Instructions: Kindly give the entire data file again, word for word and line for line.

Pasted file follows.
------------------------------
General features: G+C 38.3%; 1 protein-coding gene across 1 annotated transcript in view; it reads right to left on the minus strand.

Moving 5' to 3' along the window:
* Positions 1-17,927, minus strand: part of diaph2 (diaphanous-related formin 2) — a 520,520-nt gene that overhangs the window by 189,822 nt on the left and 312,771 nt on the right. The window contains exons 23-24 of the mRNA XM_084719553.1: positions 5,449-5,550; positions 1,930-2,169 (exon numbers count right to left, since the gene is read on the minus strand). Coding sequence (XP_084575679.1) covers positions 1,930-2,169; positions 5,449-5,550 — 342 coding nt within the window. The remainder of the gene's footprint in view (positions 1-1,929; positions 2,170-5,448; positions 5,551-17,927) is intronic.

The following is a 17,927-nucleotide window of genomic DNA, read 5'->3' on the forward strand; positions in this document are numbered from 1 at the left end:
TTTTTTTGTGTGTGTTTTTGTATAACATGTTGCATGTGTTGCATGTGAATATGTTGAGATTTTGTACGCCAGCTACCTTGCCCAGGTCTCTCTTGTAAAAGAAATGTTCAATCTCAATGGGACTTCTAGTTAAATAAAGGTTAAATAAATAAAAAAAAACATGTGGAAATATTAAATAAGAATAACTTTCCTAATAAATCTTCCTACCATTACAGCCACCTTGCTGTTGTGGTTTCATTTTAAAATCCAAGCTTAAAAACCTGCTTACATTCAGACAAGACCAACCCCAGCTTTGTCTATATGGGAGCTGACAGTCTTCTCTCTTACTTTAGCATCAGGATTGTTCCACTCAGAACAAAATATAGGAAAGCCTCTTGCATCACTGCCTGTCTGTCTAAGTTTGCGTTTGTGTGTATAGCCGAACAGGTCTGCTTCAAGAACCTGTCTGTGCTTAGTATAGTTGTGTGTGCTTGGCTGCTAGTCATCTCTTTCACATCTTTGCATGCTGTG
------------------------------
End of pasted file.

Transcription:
General features: G+C 38.3%; 1 protein-coding gene across 1 annotated transcript in view; it reads right to left on the minus strand.

Moving 5' to 3' along the window:
* Positions 1-17,927, minus strand: part of diaph2 (diaphanous-related formin 2) — a 520,520-nt gene that overhangs the window by 189,822 nt on the left and 312,771 nt on the right. The window contains exons 23-24 of the mRNA XM_084719553.1: positions 5,449-5,550; positions 1,930-2,169 (exon numbers count right to left, since the gene is read on the minus strand). Coding sequence (XP_084575679.1) covers positions 1,930-2,169; positions 5,449-5,550 — 342 coding nt within the window. The remainder of the gene's footprint in view (positions 1-1,929; positions 2,170-5,448; positions 5,551-17,927) is intronic.

The following is a 17,927-nucleotide window of genomic DNA, read 5'->3' on the forward strand; positions in this document are numbered from 1 at the left end:
TTTTTTTGTGTGTGTTTTTGTATAACATGTTGCATGTGTTGCATGTGAATATGTTGAGATTTTGTACGCCAGCTACCTTGCCCAGGTCTCTCTTGTAAAAGAAATGTTCAATCTCAATGGGACTTCTAGTTAAATAAAGGTTAAATAAATAAAAAAAAACATGTGGAAATATTAAATAAGAATAACTTTCCTAATAAATCTTCCTACCATTACAGCCACCTTGCTGTTGTGGTTTCATTTTAAAATCCAAGCTTAAAAACCTGCTTACATTCAGACAAGACCAACCCCAGCTTTGTCTATATGGGAGCTGACAGTCTTCTCTCTTACTTTAGCATCAGGATTGTTCCACTCAGAACAAAATATAGGAAAGCCTCTTGCATCACTGCCTGTCTGTCTAAGTTTGCGTTTGTGTGTATAGCCGAACAGGTCTGCTTCAAGAACCTGTCTGTGCTTAGTATAGTTGTGTGTGCTTGGCTGCTAGTCATCTCTTTCACATCTTTGCATGCTGTG